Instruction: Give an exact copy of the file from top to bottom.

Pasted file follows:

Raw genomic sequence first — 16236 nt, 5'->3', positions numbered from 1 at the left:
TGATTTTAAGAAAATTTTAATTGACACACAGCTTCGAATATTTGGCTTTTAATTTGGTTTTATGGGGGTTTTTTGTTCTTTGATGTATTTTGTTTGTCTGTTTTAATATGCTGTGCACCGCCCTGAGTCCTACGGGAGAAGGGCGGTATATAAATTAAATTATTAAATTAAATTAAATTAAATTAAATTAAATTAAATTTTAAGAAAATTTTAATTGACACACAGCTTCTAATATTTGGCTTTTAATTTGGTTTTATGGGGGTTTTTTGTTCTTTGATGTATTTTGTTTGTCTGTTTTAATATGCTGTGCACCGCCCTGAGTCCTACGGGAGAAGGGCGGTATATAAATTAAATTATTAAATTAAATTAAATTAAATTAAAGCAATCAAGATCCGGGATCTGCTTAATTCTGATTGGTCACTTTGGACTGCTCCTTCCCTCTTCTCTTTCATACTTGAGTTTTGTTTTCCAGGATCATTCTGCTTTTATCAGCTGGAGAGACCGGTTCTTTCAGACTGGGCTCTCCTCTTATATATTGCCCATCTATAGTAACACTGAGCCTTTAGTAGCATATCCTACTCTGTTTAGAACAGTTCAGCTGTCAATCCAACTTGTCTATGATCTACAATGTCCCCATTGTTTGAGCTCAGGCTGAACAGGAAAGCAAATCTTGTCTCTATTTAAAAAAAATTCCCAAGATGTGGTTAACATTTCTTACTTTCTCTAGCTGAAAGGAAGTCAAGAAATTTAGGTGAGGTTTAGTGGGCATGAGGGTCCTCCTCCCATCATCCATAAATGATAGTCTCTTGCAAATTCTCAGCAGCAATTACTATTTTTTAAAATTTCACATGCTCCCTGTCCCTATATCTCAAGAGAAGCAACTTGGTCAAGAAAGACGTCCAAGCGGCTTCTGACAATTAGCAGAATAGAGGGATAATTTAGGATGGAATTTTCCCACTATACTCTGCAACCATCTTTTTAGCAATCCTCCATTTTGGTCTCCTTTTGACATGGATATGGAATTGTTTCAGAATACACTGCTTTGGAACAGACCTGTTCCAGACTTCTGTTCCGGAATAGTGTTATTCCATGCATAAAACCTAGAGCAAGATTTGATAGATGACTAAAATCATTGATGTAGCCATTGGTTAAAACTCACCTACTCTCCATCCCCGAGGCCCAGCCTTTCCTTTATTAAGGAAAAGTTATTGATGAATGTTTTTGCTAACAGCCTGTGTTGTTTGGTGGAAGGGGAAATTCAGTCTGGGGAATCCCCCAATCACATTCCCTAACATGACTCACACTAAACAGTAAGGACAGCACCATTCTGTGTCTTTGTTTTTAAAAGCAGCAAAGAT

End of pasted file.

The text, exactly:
Raw genomic sequence first — 16236 nt, 5'->3', positions numbered from 1 at the left:
TGATTTTAAGAAAATTTTAATTGACACACAGCTTCGAATATTTGGCTTTTAATTTGGTTTTATGGGGGTTTTTTGTTCTTTGATGTATTTTGTTTGTCTGTTTTAATATGCTGTGCACCGCCCTGAGTCCTACGGGAGAAGGGCGGTATATAAATTAAATTATTAAATTAAATTAAATTAAATTAAATTAAATTAAATTTTAAGAAAATTTTAATTGACACACAGCTTCTAATATTTGGCTTTTAATTTGGTTTTATGGGGGTTTTTTGTTCTTTGATGTATTTTGTTTGTCTGTTTTAATATGCTGTGCACCGCCCTGAGTCCTACGGGAGAAGGGCGGTATATAAATTAAATTATTAAATTAAATTAAATTAAATTAAAGCAATCAAGATCCGGGATCTGCTTAATTCTGATTGGTCACTTTGGACTGCTCCTTCCCTCTTCTCTTTCATACTTGAGTTTTGTTTTCCAGGATCATTCTGCTTTTATCAGCTGGAGAGACCGGTTCTTTCAGACTGGGCTCTCCTCTTATATATTGCCCATCTATAGTAACACTGAGCCTTTAGTAGCATATCCTACTCTGTTTAGAACAGTTCAGCTGTCAATCCAACTTGTCTATGATCTACAATGTCCCCATTGTTTGAGCTCAGGCTGAACAGGAAAGCAAATCTTGTCTCTATTTAAAAAAAATTCCCAAGATGTGGTTAACATTTCTTACTTTCTCTAGCTGAAAGGAAGTCAAGAAATTTAGGTGAGGTTTAGTGGGCATGAGGGTCCTCCTCCCATCATCCATAAATGATAGTCTCTTGCAAATTCTCAGCAGCAATTACTATTTTTTAAAATTTCACATGCTCCCTGTCCCTATATCTCAAGAGAAGCAACTTGGTCAAGAAAGACGTCCAAGCGGCTTCTGACAATTAGCAGAATAGAGGGATAATTTAGGATGGAATTTTCCCACTATACTCTGCAACCATCTTTTTAGCAATCCTCCATTTTGGTCTCCTTTTGACATGGATATGGAATTGTTTCAGAATACACTGCTTTGGAACAGACCTGTTCCAGACTTCTGTTCCGGAATAGTGTTATTCCATGCATAAAACCTAGAGCAAGATTTGATAGATGACTAAAATCATTGATGTAGCCATTGGTTAAAACTCACCTACTCTCCATCCCCGAGGCCCAGCCTTTCCTTTATTAAGGAAAAGTTATTGATGAATGTTTTTGCTAACAGCCTGTGTTGTTTGGTGGAAGGGGAAATTCAGTCTGGGGAATCCCCCAATCACATTCCCTAACATGACTCACACTAAACAGTAAGGACAGCACCATTCTGTGTCTTTGTTTTTAAAAGCAGCAAAGAT